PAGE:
As everyone knows, yesterday was the deadline for people to file their state and federal tax returns. But according to the non-partisan Tax Foundation, “Tax Freedom Day” in North Carolina is today, April 16.
What is Tax Freedom Day? It’s the day when each of us has earned enough income to pay off our taxes (and it differs from state to state). Here’s the explanation from their website:
“Tax Freedom Day is the day when the nation as a whole has earned enough money to pay its total tax bill for the year. Tax Freedom Day takes all federal, state, and local taxes and divides them by the nation’s income. In 2015, Americans will pay $3.28 trillion in federal taxes and $1.57 trillion in state and local taxes, for a total tax bill of $4.85 trillion, or 31 percent of national income.”
In other words, imagine that government revenuers didn’t take their cut from your paycheck over the course of the entire year. Instead, rendering unto Caesar would be front-loaded: that is, your entire paycheck would be taken by the government from the first day of the year until your tax debt (at all levels, federal, state, and local) was entirely paid off. How many of your paychecks would go entirely to the government? If you live in North Carolina and you’re paid every two weeks, you wouldn’t have received any of your first seven paychecks this year — they would have all gone directly to the tax man. Seven biweekly paychecks brings you to today, April 16.
But it could be worse: in liberal states, where the tax burden is a lot heavier than here in North Carolina, Tax Freedom Day comes even later. In Illinois, for example, Tax Freedom Day is April 30. In California, it’s May 3. In New York, it’s May 8. And in Connecticut and New Jersey, it isn’t until May 13. Nine states (Alaska, Florida, Nevada, New Hampshire, South Dakota, Texas, Tennessee, Washington, and Wyoming) don’t collect taxes on earnings at all.
National Tax Freedom Day is on April 24, so at least North Carolina is better off than many other states (click here for a neat map from the Tax Foundation that compares the relative tax burdens in each of the 50 states.)
How did that happen? In 2013, the Republican-controlled General Assembly not only lowered personal income tax rates for all income groups, but they scrapped the idea of the progressive income tax and replaced it with a flat tax. They lowered taxes on businesses, too. And, to make the whole mess simpler, they did away with lots of special carve-outs and loopholes that benefited only a small number of people. Essentially, they cleaned up a complicated tax code that had gone fundamentally unchanged since before World War II — and this year was the first time it all went into effect.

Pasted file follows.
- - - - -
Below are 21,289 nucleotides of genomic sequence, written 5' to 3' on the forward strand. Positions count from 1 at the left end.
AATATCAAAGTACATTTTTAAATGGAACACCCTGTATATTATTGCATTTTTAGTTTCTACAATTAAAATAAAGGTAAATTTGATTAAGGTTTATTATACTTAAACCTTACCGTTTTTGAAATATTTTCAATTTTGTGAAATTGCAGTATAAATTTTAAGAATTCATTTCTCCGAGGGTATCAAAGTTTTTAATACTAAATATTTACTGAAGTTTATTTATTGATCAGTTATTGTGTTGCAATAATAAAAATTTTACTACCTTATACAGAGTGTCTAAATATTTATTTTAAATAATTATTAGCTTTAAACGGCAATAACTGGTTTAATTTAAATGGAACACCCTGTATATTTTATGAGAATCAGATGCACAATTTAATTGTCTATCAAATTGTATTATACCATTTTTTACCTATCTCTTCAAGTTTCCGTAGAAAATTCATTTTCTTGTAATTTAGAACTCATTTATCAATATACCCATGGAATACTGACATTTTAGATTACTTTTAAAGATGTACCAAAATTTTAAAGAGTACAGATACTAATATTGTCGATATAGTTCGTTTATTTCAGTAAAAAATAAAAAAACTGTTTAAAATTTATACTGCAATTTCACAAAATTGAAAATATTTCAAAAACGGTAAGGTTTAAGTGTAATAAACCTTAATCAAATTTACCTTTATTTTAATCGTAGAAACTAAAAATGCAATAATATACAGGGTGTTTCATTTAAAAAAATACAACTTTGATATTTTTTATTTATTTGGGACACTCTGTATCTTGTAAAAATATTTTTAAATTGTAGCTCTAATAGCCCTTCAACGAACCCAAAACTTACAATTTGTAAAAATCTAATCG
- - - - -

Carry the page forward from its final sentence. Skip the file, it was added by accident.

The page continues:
Republican tax cuts will save North Carolinians over $2.4 billion in 2015-2016 alone.
Liberal activists, naturally, are apoplectic. “North Carolina’s professional Left has launched an all-out assault on a) Republicans and b) the truth,” said Senate Leader Phil Berger. “Here’s their move: Since raising taxes $1 billion in their final days at the helm of state government, they fought tax cuts and reform at every step, lobbying for billions of dollars in hikes. It all produced some of Democrats’ most severe electoral beatings in state history. So now, they’re re-branding the cuts they lambasted for the past four years as – clever genius here – increases.”
It’s enough to make your head spin. WWNC’s Pete Kaliner had a little fun with the left’s dishonesty on taxes over at his blog today.
“The vast majority of North Carolinians will keep more of their own tax dollars due to policy decisions made by the Republican General Assembly during the past two legislative bienniums,” continued Senator Berger. A nonpartisan legislative analysis shows tax reforms enacted by the legislature, including the expiration of some special tax loopholes, will cut taxes by close to $2.4 billion in Fiscal Year 2015-16, compared to when Democrats last controlled state government in 2010.
The single biggest savings comes from allowing a temporary one-cent sales tax to expire, which has returned at least $1 billion to North Carolinians’ pockets every year since it ended in 2011. In spite of rhetoric claiming to want to protect lower-income individuals, legislative Democrats fought to extend this regressive tax on working families.
And in 2013, the General Assembly passed and Governor Pat McCrory signed into law historic tax reform that significantly reduced the top personal income tax rate – from 7.75 percent (then the highest in the Southeast) down to 5.8 percent in 2014 and 5.75 percent in 2015 – and created a zero percent tax bracket for up to the first $15,000 of income.
“While you can spin rhetoric, you cannot spin basic math – and nothing the left says can change the fact that North Carolina families in every income category have seen their taxes go down,” said Senator Berger.
“The tax reforms we passed are working – they’re boosting the state’s climate for job creation, driving down unemployment and returning more money to the North Carolina families and small businesses that earned it,” said Senate Finance Committee Co-Chairman Bob Rucho.
In addition, it revised the formula to ensure the state no longer over-withholds tax dollars from paychecks and receives what amounts to interest-free loans from taxpayers over the course of the year. Under the change, most North Carolinians will see a net reduction in their overall tax payments, even if they receive a smaller refund check or make a payment to the state. And they will control more of their own money to spend, save or invest throughout the year.